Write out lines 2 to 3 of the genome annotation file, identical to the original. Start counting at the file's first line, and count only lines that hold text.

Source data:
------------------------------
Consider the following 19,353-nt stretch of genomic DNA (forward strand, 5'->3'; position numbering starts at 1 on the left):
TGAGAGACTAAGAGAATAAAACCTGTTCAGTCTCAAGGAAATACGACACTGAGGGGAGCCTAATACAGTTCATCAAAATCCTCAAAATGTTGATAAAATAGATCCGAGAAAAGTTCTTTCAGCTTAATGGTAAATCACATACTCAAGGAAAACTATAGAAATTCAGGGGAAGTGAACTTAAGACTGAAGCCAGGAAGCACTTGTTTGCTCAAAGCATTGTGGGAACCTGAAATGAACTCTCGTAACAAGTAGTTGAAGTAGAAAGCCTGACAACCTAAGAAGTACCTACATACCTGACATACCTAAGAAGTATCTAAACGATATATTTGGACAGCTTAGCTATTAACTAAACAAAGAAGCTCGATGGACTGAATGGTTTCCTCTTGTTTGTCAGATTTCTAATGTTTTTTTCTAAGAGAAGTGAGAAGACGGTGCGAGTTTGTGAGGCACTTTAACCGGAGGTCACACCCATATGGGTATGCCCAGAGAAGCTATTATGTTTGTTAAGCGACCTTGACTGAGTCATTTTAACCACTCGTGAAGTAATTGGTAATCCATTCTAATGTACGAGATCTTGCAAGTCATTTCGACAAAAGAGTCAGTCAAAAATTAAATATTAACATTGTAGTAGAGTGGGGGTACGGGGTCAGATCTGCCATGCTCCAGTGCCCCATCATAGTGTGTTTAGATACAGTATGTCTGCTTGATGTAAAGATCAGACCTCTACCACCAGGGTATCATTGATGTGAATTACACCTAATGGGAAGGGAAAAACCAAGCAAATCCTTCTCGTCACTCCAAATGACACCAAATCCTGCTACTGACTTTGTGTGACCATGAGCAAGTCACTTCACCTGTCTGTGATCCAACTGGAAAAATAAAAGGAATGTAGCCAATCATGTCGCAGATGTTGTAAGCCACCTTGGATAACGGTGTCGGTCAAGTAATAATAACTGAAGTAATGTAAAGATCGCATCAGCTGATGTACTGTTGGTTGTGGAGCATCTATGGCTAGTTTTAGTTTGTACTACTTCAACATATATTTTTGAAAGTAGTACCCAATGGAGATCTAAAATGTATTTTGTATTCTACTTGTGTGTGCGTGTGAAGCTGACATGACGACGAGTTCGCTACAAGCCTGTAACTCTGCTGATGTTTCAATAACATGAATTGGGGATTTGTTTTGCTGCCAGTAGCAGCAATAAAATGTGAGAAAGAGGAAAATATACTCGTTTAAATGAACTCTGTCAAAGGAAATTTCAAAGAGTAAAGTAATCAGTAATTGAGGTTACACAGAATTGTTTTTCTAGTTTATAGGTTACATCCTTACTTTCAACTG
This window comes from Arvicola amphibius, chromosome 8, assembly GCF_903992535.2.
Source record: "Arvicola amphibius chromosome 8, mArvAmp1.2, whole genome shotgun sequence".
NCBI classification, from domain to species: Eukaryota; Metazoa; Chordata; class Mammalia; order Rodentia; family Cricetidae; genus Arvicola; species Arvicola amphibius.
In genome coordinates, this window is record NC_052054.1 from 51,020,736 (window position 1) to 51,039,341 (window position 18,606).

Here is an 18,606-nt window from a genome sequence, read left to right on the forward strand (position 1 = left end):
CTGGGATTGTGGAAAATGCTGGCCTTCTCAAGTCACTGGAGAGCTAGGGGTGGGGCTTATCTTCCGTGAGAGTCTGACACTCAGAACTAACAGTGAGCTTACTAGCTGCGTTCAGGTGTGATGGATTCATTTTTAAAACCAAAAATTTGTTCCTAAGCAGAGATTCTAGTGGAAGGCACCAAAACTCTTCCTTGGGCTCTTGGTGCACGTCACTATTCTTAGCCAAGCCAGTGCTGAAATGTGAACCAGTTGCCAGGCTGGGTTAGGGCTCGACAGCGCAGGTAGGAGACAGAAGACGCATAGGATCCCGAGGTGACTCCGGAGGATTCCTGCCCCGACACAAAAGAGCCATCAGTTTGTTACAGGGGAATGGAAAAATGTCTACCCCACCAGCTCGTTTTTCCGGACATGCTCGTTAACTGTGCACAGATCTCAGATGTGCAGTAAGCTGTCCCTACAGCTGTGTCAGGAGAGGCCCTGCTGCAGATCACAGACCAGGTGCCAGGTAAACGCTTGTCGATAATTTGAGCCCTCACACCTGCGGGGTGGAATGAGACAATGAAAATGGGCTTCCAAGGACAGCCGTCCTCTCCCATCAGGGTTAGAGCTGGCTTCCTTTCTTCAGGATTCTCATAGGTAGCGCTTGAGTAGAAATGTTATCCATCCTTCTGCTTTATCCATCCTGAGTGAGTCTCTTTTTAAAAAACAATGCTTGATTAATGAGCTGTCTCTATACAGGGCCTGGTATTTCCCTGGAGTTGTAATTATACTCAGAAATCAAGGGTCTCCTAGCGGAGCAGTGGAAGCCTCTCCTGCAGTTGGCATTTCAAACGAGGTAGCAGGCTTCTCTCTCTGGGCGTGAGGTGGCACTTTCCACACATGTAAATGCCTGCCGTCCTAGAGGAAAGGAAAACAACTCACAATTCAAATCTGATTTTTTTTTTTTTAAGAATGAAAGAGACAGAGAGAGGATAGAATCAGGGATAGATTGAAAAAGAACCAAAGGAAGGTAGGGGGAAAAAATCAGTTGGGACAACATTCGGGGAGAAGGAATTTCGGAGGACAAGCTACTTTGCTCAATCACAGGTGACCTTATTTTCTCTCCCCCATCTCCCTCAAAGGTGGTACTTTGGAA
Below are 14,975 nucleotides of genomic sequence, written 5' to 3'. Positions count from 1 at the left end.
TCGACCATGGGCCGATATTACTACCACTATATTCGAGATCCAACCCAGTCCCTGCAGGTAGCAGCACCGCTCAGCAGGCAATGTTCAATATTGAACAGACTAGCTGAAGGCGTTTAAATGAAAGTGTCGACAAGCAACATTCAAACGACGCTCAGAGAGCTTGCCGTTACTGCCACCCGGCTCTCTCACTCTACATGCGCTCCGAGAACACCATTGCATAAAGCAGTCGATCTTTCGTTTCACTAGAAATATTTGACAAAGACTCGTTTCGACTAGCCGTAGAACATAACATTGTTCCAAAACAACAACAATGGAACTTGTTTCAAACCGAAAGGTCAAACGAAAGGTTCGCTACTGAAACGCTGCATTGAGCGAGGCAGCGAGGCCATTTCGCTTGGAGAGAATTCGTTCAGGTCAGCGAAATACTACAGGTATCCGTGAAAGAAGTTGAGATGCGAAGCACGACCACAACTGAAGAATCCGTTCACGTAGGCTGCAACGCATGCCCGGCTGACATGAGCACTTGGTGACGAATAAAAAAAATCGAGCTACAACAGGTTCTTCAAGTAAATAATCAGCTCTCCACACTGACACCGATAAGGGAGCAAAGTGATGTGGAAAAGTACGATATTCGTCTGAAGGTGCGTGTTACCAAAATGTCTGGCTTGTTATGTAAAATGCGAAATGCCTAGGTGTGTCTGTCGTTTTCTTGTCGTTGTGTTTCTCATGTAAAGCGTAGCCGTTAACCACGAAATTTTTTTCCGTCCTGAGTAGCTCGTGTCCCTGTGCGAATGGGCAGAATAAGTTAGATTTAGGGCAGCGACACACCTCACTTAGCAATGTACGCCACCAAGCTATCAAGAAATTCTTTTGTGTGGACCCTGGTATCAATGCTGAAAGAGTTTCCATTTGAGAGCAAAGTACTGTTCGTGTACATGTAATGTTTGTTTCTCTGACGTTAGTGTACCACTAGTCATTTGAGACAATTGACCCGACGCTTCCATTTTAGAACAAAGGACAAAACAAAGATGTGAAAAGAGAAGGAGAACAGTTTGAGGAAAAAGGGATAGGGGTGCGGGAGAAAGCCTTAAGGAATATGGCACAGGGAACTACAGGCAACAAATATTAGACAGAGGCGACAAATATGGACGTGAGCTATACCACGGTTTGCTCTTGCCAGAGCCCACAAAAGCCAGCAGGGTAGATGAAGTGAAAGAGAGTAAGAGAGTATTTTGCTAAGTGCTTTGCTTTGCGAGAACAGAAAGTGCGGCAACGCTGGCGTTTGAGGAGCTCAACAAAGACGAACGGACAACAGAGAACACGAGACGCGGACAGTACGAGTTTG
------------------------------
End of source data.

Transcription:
TGAGAGACTAAGAGAATAAAACCTGTTCAGTCTCAAGGAAATACGACACTGAGGGGAGCCTAATACAGTTCATCAAAATCCTCAAAATGTTGATAAAATAGATCCGAGAAAAGTTCTTTCAGCTTAATGGTAAATCACATACTCAAGGAAAACTATAGAAATTCAGGGGAAGTGAACTTAAGACTGAAGCCAGGAAGCACTTGTTTGCTCAAAGCATTGTGGGAACCTGAAATGAACTCTCGTAACAAGTAGTTGAAGTAGAAAGCCTGACAACCTAAGAAGTACCTACATACCTGACATACCTAAGAAGTATCTAAACGATATATTTGGACAGCTTAGCTATTAACTAAACAAAGAAGCTCGATGGACTGAATGGTTTCCTCTTGTTTGTCAGATTTCTAATGTTTTTTTCTAAGAGAAGTGAGAAGACGGTGCGAGTTTGTGAGGCACTTTAACCGGAGGTCACACCCATATGGGTATGCCCAGAGAAGCTATTATGTTTGTTAAGCGACCTTGACTGAGTCATTTTAACCACTCGTGAAGTAATTGGTAATCCATTCTAATGTACGAGATCTTGCAAGTCATTTCGACAAAAGAGTCAGTCAAAAATTAAATATTAACATTGTAGTAGAGTGGGGGTACGGGGTCAGATCTGCCATGCTCCAGTGCCCCATCATAGTGTGTTTAGATACAGTATGTCTGCTTGATGTAAAGATCAGACCTCTACCACCAGGGTATCATTGATGTGAATTACACCTAATGGGAAGGGAAAAACCAAGCAAATCCTTCTCGTCACTCCAAATGACACCAAATCCTGCTACTGACTTTGTGTGACCATGAGCAAGTCACTTCACCTGTCTGTGATCCAACTGGAAAAATAAAAGGAATGTAGCCAATCATGTCGCAGATGTTGTAAGCCACCTTGGATAACGGTGTCGGTCAAGTAATAATAACTGAAGTAATGTAAAGATCGCATCAGCTGATGTACTGTTGGTTGTGGAGCATCTATGGCTAGTTTTAGTTTGTACTACTTCAACATATATTTTTGAAAGTAGTACCCAATGGAGATCTAAAATGTATTTTGTATTCTACTTGTGTGTGCGTGTGAAGCTGACATGACGACGAGTTCGCTACAAGCCTGTAACTCTGCTGATGTTTCAATAACATGAATTGGGGATTTGTTTTGCTGCCAGTAGCAGCAATAAAATGTGAGAAAGAGGAAAATATACTCGTTTAAATGAACTCTGTCAAAGGAAATTTCAAAGAGTAAAGTAATCAGTAATTGAGGTTACACAGAATTGTTTTTCTAGTTTATAGGTTACATCCTTACTTTCAACTG
This window comes from Arvicola amphibius, chromosome 8, assembly GCF_903992535.2.